Lilith
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Basic Information

Lilith was originally a demonic Sumerian night spirit, who preyed on women and young children. She often appeared as a beautiful woman, sexually preying on men as they slept. She was associated with the wind and with eagles and other birds of prey.

Lilith as a person is not mentioned in the Bible, although the word appears in the book of Isaiah in a poetic passage describing the destruction of Edom: "The wild beasts of the desert shall also meet with the wild beasts of the island, and the satyr shall cry to his fellow; the screech owl [liyliyth] also shall rest there, and find for herself a place of rest." (Isaiah 34:14 KJV) Other versions translate the word as "night creature", "night hag" or "vampire".

Over time, Lilith developed two aspects: the slayer of newborns, and the seducer of men. There was a Hebrew tradition that an amulet bearing the names of three angels, (Senoy, Sansenoy, and Semangelof, if you're taking notes), would protect a newborn boy in the crucial eight days before his circumcision. Some passages in the Dead Sea Scrolls identifies Lilith with the warnings in the Book of Proverbs against seductive women.

In the Middle Ages, Lilith became attached to the idea that Adam had a first wife before Eve. The account of Adam and Eve in Genesis chapter 2 places the creation of Eve some time after Adam was formed; but chapter 1 suggests that Man and Woman were created at the same time. Rabbinical scholars resolved this apparent contradiction by postulating two wives. According to legend, Lilith was created at the same time as Adam, but because of this, she refused to submit to Adam and things didn't work out. She fled from Adam, forcing God to try again with Eve. Medieval Jewish and European folklore held that Lilith became the mother of all sorts of demonic creatures.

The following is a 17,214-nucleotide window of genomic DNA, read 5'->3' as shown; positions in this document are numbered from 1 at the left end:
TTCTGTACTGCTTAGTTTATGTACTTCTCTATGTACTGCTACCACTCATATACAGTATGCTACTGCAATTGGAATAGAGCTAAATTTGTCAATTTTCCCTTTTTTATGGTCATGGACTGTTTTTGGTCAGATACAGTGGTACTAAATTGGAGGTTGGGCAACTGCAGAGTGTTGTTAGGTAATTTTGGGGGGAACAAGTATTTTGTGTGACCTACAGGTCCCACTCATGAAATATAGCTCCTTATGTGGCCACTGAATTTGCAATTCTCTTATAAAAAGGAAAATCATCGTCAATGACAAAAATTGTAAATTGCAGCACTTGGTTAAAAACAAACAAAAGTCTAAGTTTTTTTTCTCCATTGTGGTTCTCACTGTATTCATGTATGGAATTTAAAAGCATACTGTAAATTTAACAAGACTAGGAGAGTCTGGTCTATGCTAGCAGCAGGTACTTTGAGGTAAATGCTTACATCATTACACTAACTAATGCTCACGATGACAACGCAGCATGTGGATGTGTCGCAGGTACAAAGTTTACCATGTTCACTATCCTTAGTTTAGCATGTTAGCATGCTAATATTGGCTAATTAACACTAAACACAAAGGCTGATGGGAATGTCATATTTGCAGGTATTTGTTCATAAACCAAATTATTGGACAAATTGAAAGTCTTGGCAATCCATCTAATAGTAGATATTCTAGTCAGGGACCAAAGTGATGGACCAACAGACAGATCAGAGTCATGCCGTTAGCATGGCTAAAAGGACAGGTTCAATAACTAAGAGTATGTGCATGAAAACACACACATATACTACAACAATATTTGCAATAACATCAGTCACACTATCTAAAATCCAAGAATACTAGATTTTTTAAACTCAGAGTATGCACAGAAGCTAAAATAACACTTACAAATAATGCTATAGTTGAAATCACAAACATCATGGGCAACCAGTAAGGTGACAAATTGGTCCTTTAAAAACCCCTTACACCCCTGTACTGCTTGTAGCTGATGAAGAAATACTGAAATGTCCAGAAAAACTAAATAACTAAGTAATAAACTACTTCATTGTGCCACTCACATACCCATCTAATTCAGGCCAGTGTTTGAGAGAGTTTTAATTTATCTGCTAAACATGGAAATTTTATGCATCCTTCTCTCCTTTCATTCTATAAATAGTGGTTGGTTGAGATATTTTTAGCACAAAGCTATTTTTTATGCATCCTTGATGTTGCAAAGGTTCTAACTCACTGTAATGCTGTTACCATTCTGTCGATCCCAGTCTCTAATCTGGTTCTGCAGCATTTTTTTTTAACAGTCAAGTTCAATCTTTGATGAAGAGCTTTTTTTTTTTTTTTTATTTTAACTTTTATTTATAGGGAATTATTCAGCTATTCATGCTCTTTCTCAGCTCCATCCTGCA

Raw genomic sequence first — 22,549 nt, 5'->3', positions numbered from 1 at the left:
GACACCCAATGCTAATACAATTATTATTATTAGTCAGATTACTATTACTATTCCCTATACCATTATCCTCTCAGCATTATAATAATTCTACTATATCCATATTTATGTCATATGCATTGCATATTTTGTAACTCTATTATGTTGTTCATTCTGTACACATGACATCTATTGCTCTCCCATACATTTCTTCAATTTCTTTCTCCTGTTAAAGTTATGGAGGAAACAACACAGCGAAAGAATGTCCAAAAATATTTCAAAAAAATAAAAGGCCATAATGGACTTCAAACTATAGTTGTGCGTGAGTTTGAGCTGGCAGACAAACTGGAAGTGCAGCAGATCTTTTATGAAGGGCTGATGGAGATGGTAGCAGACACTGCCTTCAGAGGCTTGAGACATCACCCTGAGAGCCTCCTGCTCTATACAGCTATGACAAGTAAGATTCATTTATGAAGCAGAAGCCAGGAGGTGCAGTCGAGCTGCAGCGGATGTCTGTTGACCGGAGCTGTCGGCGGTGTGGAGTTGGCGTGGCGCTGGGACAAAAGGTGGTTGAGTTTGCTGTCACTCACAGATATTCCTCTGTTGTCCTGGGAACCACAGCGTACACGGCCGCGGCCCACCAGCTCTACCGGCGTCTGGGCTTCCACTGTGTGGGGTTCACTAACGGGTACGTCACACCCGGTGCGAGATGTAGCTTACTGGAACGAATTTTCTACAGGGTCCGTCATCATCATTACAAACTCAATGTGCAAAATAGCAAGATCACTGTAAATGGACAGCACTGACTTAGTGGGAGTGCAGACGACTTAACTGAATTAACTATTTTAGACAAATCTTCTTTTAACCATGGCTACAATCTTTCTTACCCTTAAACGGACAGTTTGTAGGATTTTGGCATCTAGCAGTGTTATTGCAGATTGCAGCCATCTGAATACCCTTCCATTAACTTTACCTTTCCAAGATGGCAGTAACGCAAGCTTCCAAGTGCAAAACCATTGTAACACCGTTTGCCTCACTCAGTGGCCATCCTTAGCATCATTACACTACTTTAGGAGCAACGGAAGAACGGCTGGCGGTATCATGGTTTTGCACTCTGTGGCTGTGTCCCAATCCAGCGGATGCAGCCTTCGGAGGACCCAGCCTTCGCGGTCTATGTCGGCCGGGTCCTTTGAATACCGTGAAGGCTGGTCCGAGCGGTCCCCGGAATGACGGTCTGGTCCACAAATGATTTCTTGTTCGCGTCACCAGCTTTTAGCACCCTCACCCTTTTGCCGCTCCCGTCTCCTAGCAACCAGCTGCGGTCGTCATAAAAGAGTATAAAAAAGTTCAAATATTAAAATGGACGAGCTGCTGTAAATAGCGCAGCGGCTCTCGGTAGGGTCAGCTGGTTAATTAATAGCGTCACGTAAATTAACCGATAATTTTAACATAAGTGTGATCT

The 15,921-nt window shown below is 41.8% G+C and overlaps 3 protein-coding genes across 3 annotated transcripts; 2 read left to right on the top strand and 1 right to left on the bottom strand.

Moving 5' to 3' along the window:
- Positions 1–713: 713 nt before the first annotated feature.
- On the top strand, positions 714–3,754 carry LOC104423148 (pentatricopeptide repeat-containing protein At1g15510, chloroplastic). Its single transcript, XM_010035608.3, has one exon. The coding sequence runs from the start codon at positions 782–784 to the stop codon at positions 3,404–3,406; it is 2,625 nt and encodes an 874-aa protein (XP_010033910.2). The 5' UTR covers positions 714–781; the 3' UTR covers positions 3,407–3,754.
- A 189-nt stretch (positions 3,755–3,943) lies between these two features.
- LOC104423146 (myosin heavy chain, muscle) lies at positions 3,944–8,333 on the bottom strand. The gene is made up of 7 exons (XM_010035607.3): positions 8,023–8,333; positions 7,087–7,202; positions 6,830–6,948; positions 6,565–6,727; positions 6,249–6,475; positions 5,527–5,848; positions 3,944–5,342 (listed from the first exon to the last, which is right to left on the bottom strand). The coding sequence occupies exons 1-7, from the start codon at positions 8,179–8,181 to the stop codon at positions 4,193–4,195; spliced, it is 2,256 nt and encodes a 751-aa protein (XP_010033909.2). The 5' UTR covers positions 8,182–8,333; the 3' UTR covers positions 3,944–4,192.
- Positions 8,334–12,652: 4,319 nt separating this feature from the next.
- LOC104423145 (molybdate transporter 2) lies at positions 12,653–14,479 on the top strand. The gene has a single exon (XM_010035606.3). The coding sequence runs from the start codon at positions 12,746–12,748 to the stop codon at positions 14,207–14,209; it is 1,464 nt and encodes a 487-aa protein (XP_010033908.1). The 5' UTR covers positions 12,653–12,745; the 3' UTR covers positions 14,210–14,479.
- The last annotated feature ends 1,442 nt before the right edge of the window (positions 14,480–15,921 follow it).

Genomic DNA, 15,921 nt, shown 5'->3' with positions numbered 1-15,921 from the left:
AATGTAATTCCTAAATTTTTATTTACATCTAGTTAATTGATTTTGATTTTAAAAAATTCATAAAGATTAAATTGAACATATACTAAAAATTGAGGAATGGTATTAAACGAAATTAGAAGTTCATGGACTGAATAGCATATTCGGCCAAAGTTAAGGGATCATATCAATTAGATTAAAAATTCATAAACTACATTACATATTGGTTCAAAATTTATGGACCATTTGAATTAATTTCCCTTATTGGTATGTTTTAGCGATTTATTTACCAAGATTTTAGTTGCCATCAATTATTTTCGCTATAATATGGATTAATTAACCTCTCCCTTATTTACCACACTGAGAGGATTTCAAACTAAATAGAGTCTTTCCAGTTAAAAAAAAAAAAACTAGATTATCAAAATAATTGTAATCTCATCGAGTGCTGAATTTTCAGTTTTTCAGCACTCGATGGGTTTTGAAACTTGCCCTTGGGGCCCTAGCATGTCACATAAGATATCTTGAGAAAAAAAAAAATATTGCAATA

In more recent centuries, Lilith's seductive attributes have become emphasized over her stealing-the-breath-of-infants ones. Modern feminists have admired her independence and insistence on equality with men and have associated her with other ancient goddesses like Isis and Ishtar; claiming that she was originally a goddess of childbirth who was vilified when patriarchal religions gained ascendancy.

Sources

Bibliography
2. gaming: GURPS Fantasy contains a write-up of Lilith as malevolent demon
3. gaming: Vampire Lilith brought Cain, the first vampire to the dark side in the land of Nod
4. books: Lilith by George MacDonald — a Victorian fantasy portrays Lilith as both a seductress and a menace to infants; and gives a different interpretation of her rebellion and her obsession about children.

Game and Story Use

  • Lilith could appear in a fantasy or occult-based game.
    • She could be a demon
    • She could be a goddess
    • She could be a sorceress
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